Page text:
NEWS of a special non-woven material, invented by Blackburn manufacturer Brian Mercer, was revealed by the Telegraph, back in 1958.

This new plastic net was being made by a unique process on a secret machine, in the experimental section at Pioneer Mill, where the textile looms were manufacturing dress fabrics.

The product, yet without a name, was just known then as Mercer mesh and the machine which produced it had been built by the progressive managing director of Blackburn Pioneer Mill Co, in his workshop, to his own design.

The world of plastic gave him immediate credit for showing it something different and was quick to acknowledge that his net 'would appear to have immensely wide applications.'

By the end of February, 60 years ago, it was already pouring out of the machine at 20 yards a minute, thus producing more than 600,000 packs a week for the fruit and vegetable trade.

Indeed, the netting was already being used for pre-packaged oranges in the East Lancashire branches of a big chain of stores.

Brian, however, called it 'a mere trickle.'

He planned to have 20 machines, turning out millions of the packs, by the end of the year - though he reckoned that rate of production would still be little more than a dribble, to meet the potential of pre-packaging.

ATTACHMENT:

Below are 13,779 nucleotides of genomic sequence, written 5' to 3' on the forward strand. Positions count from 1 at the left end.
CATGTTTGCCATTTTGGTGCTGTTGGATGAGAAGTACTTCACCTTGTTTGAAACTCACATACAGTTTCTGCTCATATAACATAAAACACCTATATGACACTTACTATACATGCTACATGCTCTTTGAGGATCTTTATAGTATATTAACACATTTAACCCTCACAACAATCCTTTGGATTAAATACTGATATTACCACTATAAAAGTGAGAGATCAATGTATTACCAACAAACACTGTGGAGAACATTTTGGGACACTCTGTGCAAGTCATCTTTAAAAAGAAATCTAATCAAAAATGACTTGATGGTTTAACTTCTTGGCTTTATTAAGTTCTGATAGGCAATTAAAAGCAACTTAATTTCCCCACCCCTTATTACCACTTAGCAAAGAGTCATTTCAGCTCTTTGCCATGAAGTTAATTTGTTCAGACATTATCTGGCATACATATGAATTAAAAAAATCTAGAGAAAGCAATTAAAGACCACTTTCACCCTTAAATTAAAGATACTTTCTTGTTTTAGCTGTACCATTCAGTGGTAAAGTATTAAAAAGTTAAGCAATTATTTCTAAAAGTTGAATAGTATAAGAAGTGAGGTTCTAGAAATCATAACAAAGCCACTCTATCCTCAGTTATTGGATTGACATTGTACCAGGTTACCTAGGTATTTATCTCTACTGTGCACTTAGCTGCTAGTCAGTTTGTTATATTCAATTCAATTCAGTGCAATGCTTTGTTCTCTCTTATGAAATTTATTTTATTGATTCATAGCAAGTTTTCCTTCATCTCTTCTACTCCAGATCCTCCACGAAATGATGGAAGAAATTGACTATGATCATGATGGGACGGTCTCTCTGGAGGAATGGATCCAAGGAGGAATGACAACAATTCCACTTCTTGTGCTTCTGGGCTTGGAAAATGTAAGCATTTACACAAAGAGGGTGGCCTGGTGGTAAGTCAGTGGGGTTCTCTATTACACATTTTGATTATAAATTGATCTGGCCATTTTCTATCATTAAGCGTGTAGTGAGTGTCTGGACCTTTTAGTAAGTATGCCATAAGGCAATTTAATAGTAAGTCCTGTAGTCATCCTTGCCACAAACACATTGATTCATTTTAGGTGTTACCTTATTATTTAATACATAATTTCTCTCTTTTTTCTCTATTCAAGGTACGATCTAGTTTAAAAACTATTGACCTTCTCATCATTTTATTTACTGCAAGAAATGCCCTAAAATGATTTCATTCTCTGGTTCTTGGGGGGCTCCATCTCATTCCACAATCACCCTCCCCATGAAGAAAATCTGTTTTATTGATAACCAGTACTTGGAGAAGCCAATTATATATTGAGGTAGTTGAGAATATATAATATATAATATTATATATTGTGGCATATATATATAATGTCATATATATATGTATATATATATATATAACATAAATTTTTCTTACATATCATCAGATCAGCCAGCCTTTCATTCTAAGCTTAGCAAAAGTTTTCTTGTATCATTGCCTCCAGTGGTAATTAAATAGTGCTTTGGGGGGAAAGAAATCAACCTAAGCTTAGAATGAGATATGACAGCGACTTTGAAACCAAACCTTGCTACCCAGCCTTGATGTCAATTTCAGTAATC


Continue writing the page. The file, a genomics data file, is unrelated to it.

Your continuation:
The new product, he revealed, had many other uses, too. It could be made flexible or rigid and its mesh could be fine enough for curtains or large enough for goal nets.

Many firms across the globe, including America and 25 other countries, were already clamouring to make it under licence from a Pioneer allied company, Plastic Textile Accessories, which was being developed to market both the material and the machine. The company held world patent rights.

Brian explained his product was made by pouring a bag of powder in one end of the machine and the product emerged rapidly as a mesh tube at the other, after being turned into a liquid - and he revealed: "I puzzled and experimented for three years, to evolve this process.

"For a time I was stuck, then I realised it would not work unless the yarn were in a molten state."

The back room boys who worked with him in developing the machine were Bill Talbot, Pioneer Mill engineer and his assistant George Murray.

Frank Brian Mercer - he was always known by his middle name, was born in Blackburn in 1927; his mother was a cotton spinner and his father also in the textile trade, rose to become a mill owner.

Brian went to Queen Elizabeth's Grammar School and he took over Pioneer Mill, on the banks of the canal at Mill Hill, at the age of 25, when his father died.

He founded Netlon in 1959 and five years, when weaving ended, Brian adapted the factory to manufacture his new product.